Friday, December 9, 2011

Bleachy-Haired Honky Bitch: Tales from a Bad Neighborhood by Hollis Gillespie

I guess I've looked a bit mopey lately because people have been shoving self-help and inspirational books at me right and left.  And while I appreciate knowing that I am an introvert who needs to set up better defined boundaries and must look to my inner faith to pull me through difficult times, I definitely needed to cleanse my reading palate.

(Maybe I would have done better reading something like this.)
Photo Credit

So, I thought the perfect antidote to self-help gurus and Mitch Albom (a very sweet person at work told me I absolutely had to read Have a Little Faith) would be Hollis Gillespie who is a commentator on NPR's All Things Considered.  Plus one of my favorite bloggers, Citizen Reader, recommends her (see her review here).

It was a fun memoir about life with three siblings, an alcoholic father and a mother who was a rocket scientist aspiring to be a beautician (no really--she was!).  She reminds me a lot of David Sedaris--hilarious and fearless, definitely not above toilet humor to drive home a point.  Please don't read this if you are offended by dirty language.  I'm warning you!

But, the book was way sadder than I was expecting.  Even though she cracks jokes right and left, there is such a feeling of regret and loss throughout the book.  The relationship she could have had with her dad.  Her parents' failed marriage.  Her own search for meaning and identity.  She attempts to make light of these things, but really it was just so so sad.  I don't think I was in the right frame of mind to appreciate the whole of this book's potential.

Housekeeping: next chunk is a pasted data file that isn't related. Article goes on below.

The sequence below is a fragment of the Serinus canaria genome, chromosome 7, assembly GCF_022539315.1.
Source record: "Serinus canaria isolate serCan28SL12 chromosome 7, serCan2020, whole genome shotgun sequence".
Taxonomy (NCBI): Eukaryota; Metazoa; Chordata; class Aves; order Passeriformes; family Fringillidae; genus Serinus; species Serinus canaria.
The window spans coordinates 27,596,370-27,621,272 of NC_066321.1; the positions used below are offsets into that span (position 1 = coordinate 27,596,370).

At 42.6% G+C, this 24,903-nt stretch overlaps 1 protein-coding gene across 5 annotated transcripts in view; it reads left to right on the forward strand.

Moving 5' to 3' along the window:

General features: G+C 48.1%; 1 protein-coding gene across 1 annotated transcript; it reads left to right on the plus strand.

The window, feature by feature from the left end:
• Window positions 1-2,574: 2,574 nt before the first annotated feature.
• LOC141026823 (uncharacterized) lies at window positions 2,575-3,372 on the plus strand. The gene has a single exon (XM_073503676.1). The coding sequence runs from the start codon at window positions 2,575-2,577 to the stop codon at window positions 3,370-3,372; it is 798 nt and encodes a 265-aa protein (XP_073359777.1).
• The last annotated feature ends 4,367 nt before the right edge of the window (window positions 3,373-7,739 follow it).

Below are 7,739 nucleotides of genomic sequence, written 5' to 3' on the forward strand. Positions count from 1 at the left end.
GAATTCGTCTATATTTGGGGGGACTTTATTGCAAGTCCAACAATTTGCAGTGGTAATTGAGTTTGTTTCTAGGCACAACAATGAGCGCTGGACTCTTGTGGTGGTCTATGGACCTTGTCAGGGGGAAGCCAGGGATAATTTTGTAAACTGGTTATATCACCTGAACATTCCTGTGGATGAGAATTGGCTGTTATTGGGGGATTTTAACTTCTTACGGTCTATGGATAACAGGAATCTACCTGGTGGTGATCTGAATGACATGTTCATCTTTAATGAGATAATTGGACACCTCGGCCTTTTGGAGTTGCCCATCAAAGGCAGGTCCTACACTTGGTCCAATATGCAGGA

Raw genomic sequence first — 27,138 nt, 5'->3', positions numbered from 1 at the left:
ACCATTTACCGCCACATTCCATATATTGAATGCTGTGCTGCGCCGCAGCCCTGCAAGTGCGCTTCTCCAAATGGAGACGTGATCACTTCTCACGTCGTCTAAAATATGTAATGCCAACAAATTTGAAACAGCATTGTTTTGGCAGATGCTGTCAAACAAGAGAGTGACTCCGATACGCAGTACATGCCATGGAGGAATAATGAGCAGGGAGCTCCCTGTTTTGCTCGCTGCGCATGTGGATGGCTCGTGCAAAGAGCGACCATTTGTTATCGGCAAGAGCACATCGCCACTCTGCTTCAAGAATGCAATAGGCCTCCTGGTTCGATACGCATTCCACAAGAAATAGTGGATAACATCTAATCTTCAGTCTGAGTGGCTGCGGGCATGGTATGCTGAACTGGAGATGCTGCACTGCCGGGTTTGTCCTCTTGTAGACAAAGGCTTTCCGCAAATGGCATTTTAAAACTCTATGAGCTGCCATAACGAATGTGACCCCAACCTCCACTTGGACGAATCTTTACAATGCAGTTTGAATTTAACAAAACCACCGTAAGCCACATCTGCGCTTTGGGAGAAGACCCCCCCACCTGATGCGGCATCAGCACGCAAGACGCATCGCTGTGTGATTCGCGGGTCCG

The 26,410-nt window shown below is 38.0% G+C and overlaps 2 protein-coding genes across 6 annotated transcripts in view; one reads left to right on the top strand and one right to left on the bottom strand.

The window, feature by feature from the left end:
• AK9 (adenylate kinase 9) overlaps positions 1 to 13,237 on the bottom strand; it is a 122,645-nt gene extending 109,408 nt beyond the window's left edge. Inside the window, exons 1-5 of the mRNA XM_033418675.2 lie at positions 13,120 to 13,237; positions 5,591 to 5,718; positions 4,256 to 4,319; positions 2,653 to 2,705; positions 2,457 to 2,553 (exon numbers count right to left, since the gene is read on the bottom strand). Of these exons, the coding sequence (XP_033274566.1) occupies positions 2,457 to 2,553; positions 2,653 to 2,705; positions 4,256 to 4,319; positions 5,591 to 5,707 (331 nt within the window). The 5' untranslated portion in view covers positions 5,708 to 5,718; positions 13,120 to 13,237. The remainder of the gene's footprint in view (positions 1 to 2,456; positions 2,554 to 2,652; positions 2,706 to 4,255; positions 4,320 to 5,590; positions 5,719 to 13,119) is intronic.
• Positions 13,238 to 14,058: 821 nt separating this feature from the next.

There were some standout moments, though.  Here's one of my favorite passages (sorry, it's not one of the hilarious, foul-mouthed ones. . .):

I once had a kindly professor who, in spite of my inner oath to prioritize good grades above ever actually learning something in college, made me understand the poems of T. S. Eliot. "April is the cruelest month," he quoted from Eliot, and to demonstrate the meaning behind the verse, he led me to the courtyard outside the classroom. There he pointed me to a tree, its branches as brown as old photographs.
"Do you see that?" he asked, indicating the minuscule blossoms forming from the deadness of the branches.  "That is why April is so cruel."
 I sensed then that later I'd become familiar with how painful it is to bleed life back into an atrophied part of yourself, to come alive after the comfort of deadness. It's a rite of passage you can't avoid if you expect to reach levels of enrichment in your life.
Funny how you find more useful thoughts in the memoir and fiction areas of the library than in the self-help section.

Overall, not sure if I'd recommend this book.  It seemed a little disjointed and repetitive by the end.  But, I hear her other book, Trailer Trashed is pretty good. Although, it might continue on with her house hunting adventure (which we get a taste of in this book) and I'm not sure of what I think about the whole gentrification business.

<I checked this book out from my library.>

3 comments:

  1. Ponzi Schemes for Dummies! Haha

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  2. When I read the inside flap I thought it seemed oddly, openly pro-gentrification, or I don't know... breezy about it?

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  3. Yeah--she talks about gentrification like its the cool hipster thing to do (all her groovy friends are doing quite well for themselves flipping houses in iffier neighborhoods). That kind of bugged me.

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